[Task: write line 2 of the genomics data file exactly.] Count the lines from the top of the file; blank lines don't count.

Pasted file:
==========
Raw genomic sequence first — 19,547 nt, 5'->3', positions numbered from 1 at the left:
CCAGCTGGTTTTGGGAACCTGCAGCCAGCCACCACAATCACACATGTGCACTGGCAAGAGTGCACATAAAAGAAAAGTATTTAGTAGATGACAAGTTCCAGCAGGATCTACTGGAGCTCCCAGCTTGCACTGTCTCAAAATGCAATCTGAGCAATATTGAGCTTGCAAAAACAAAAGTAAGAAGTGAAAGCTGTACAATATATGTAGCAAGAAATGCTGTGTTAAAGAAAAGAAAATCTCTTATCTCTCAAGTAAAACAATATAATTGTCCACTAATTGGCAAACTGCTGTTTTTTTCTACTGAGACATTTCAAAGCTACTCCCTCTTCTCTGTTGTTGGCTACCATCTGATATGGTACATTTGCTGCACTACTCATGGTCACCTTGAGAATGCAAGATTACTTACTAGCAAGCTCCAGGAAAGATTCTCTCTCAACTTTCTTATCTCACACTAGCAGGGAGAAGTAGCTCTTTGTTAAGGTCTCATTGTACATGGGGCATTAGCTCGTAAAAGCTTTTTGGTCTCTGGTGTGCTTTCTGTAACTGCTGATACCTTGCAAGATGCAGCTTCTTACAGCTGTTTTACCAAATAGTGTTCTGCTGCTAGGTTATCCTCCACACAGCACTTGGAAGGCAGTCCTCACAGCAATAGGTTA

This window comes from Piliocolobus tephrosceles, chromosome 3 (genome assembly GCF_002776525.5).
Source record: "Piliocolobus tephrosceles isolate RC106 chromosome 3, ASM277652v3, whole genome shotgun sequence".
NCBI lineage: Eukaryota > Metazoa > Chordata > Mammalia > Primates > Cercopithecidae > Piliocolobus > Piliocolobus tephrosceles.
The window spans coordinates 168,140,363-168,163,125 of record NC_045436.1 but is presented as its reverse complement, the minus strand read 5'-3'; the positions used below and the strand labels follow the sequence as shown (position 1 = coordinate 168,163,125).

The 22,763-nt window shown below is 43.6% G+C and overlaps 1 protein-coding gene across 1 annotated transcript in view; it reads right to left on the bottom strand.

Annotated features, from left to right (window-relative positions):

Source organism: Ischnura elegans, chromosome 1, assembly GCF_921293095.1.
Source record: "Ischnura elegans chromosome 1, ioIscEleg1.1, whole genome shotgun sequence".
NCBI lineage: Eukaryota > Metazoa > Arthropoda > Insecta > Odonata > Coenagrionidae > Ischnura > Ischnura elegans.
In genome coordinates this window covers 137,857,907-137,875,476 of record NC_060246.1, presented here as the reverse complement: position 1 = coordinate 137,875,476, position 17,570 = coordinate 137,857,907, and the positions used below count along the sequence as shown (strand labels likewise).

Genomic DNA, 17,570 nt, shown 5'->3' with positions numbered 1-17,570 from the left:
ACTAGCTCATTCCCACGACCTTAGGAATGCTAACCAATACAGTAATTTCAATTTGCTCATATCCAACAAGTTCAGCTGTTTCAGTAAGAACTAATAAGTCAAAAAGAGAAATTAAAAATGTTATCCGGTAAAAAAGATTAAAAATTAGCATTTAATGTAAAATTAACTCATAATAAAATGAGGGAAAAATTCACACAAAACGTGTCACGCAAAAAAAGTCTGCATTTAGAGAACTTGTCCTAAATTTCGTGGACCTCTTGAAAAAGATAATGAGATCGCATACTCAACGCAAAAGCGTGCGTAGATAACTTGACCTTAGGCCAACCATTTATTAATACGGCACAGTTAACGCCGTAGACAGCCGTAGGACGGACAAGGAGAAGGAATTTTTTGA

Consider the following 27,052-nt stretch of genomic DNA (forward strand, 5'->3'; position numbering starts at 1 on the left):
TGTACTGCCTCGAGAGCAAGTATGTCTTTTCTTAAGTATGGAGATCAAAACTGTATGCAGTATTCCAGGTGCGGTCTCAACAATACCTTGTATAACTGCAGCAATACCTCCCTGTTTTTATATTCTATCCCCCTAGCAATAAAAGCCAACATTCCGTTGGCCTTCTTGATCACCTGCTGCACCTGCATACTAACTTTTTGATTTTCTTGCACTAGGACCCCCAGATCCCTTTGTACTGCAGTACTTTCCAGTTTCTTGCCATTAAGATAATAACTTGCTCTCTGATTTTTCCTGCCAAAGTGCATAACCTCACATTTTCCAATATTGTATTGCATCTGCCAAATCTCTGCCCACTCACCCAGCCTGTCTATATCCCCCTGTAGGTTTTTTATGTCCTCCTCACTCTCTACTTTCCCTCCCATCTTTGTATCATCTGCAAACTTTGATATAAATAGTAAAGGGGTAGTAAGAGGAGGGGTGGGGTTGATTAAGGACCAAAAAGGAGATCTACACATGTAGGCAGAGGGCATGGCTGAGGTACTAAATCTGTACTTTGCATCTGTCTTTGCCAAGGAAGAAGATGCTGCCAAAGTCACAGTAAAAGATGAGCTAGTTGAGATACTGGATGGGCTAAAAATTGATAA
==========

CCAGCTGGTTTTGGGAACCTGCAGCCAGCCACCACAATCACACATGTGCACTGGCAAGAGTGCACATAAAAGAAAAGTATTTAGTAGATGACAAGTTCCAGCAGGATCTACTGGAGCTCCCAGCTTGCACTGTCTCAAAATGCAATCTGAGCAATATTGAGCTTGCAAAAACAAAAGTAAGAAGTGAAAGCTGTACAATATATGTAGCAAGAAATGCTGTGTTAAAGAAAAGAAAATCTCTTATCTCTCAAGTAAAACAATATAATTGTCCACTAATTGGCAAACTGCTGTTTTTTTCTACTGAGACATTTCAAAGCTACTCCCTCTTCTCTGTTGTTGGCTACCATCTGATATGGTACATTTGCTGCACTACTCATGGTCACCTTGAGAATGCAAGATTACTTACTAGCAAGCTCCAGGAAAGATTCTCTCTCAACTTTCTTATCTCACACTAGCAGGGAGAAGTAGCTCTTTGTTAAGGTCTCATTGTACATGGGGCATTAGCTCGTAAAAGCTTTTTGGTCTCTGGTGTGCTTTCTGTAACTGCTGATACCTTGCAAGATGCAGCTTCTTACAGCTGTTTTACCAAATAGTGTTCTGCTGCTAGGTTATCCTCCACACAGCACTTGGAAGGCAGTCCTCACAGCAATAGGTTA